By Judy G. Quiros
Not one but six farmers growing coffee have already built new houses in Purok Pluto, which is five hours to Mt. Apo’s summit in Cotabato and Davao del Sur provinces, the highest mountain in the Philippines. These families are among the 13 communities trained by Coffee for Peace on coffee plantation management and peace and reconciliation that addresses the values of communities.
The sight of the new houses upon her visit in the area last week delighted Felicitas “Joji” Pantoja, CEO and Capacity Building Trainer for Farmers of Coffee for Peace, which is a social enterprise that promotes the culture of peace through coffee.
Joji in an interview said, the farmers proudly told her “katas ng kape (extracts of coffee)” pointing to the houses. Other farmers invested their earnings from their coffee in buying horses, which is the main means of transport in the boondocks.
Coffee for Peace was born when Joji who is co-founder together with her husband of Peace Builders Community advocating peace and social justice sips coffee being served to them by the barangay folks every time they visited post conflict-ridden areas in Mindanao specifically in the areas of Cotabato, Basilan and Sulu to achieve recovery and reconciliation in 2006 and onwards when peace negotiations are ongoing between the government and the Moro Islamic Liberation Front (MILF). The coffee is the farmers’ yields from their own farms. “So I thought doon sa coffee na yon pwede gamitin as vehicle to carry the message of peace,” she said.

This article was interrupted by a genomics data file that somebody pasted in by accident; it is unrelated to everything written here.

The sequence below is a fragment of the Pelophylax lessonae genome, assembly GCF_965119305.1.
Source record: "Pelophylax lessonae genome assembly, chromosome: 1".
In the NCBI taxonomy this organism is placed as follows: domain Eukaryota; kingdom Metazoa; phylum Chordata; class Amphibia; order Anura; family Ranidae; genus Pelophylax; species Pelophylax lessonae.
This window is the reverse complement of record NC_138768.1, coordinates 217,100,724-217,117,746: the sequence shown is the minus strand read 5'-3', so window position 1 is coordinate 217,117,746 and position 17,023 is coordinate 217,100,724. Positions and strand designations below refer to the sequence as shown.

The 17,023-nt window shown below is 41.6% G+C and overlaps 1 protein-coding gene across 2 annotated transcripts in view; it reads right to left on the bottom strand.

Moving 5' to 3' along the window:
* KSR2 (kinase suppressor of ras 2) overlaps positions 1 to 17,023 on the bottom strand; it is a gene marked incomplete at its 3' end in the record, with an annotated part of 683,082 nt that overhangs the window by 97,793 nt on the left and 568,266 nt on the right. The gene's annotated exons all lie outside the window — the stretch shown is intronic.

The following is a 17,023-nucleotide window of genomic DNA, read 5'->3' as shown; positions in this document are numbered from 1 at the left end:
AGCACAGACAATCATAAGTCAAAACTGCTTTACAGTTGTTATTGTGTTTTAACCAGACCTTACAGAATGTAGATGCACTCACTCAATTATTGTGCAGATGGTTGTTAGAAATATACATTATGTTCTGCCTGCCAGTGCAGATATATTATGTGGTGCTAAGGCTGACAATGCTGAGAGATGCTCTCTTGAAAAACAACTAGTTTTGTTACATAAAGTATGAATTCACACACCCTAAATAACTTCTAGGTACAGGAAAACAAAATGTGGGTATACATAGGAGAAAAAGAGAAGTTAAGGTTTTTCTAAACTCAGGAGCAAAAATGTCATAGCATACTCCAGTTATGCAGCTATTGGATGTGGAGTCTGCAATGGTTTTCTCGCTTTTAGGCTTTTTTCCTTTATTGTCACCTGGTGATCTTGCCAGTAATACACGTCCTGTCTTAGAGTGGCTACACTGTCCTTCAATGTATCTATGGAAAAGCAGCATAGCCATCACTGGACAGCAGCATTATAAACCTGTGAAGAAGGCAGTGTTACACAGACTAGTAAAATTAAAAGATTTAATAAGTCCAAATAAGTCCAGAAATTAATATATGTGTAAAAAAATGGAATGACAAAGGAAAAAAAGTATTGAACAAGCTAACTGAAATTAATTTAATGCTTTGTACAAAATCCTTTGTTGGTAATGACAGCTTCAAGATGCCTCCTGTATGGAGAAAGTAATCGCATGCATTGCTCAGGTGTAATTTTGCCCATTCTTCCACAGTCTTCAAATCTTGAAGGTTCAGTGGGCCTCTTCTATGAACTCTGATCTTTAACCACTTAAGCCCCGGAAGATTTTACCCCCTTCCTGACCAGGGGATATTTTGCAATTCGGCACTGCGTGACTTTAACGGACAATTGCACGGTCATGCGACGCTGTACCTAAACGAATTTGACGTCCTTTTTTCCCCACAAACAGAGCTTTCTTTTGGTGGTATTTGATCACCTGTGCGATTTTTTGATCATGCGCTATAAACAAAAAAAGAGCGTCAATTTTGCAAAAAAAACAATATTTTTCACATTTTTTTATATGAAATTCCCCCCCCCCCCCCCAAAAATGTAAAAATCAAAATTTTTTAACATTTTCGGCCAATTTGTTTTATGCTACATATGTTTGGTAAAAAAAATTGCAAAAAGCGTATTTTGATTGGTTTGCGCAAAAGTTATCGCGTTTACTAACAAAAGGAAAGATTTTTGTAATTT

The social entrepreneurship idea of Joji was realized in 2008 when she and her husband together with three other individuals incorporated Coffee for Peace and started with a six-sitter store near the Philippine Women’s College in Davao City. They are buying Arabica Coffee from the farmers they have engaged with in their peace building work.
“The role of Coffee for Peace is to market their (farmers) coffee and the role of Peace Builders Community is do the capacity building by integrating peace and reconciliation in the trainings. You cannot address peace if you cannot address the economic aspect of the affected communities,” Joji said.